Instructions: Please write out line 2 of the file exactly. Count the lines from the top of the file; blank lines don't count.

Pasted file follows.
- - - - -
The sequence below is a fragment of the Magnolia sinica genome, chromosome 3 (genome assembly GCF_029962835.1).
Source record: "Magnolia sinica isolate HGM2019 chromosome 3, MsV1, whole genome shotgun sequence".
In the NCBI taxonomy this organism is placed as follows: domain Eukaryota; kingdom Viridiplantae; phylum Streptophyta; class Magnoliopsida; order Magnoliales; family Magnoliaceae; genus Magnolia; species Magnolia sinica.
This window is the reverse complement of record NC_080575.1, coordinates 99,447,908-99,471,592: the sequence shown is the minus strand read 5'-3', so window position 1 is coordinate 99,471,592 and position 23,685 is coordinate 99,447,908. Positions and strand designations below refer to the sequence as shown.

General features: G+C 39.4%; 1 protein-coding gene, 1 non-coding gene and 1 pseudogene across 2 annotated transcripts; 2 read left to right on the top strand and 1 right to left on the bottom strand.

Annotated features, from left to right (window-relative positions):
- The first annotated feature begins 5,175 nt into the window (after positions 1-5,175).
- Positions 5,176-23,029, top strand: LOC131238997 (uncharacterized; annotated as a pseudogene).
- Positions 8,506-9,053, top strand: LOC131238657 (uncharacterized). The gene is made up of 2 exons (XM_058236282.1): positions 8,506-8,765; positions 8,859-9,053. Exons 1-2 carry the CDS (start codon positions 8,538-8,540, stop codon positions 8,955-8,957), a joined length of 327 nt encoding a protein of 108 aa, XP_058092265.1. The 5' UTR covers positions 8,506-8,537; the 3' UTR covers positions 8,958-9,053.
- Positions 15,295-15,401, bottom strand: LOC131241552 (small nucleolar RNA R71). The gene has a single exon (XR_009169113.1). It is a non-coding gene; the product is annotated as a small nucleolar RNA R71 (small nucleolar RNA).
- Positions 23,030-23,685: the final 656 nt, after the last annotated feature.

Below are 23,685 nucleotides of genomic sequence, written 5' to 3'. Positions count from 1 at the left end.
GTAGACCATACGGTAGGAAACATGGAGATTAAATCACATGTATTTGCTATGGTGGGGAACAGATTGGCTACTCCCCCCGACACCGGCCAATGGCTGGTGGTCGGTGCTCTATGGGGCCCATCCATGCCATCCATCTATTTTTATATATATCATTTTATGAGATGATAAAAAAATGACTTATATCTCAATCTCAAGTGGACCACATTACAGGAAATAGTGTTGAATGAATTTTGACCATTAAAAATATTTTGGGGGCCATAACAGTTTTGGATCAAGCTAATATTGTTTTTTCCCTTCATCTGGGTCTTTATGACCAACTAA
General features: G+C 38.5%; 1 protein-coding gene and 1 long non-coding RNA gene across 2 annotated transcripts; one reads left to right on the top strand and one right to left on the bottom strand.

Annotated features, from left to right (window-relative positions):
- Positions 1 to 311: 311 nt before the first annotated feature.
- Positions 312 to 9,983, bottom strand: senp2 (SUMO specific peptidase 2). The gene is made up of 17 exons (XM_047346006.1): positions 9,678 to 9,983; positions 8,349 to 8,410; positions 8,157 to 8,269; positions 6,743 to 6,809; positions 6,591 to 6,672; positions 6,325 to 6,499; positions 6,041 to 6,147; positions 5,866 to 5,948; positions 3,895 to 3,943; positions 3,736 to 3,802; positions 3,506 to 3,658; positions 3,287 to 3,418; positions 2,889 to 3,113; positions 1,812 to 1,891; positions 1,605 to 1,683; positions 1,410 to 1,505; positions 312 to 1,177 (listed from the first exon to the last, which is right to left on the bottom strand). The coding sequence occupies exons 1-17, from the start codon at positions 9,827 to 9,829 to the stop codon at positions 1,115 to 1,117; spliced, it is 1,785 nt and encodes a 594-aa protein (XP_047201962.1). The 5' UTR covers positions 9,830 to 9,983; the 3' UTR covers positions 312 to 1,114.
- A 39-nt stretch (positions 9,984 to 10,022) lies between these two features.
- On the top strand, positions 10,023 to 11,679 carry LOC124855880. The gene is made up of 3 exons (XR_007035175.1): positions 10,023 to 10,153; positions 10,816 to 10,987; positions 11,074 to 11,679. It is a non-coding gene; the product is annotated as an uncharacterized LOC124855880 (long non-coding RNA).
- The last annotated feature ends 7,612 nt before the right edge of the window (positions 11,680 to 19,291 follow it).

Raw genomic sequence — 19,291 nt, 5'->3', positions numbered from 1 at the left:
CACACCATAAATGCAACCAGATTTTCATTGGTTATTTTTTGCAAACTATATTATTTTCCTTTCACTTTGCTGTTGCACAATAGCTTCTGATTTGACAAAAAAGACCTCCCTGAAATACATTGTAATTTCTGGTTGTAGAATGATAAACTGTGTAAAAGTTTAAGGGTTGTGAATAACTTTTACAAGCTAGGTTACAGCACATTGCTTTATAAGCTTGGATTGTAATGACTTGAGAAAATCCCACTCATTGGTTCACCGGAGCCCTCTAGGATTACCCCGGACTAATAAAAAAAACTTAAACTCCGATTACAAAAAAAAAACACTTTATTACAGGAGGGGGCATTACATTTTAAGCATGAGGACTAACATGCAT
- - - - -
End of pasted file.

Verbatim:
Source record: "Magnolia sinica isolate HGM2019 chromosome 3, MsV1, whole genome shotgun sequence".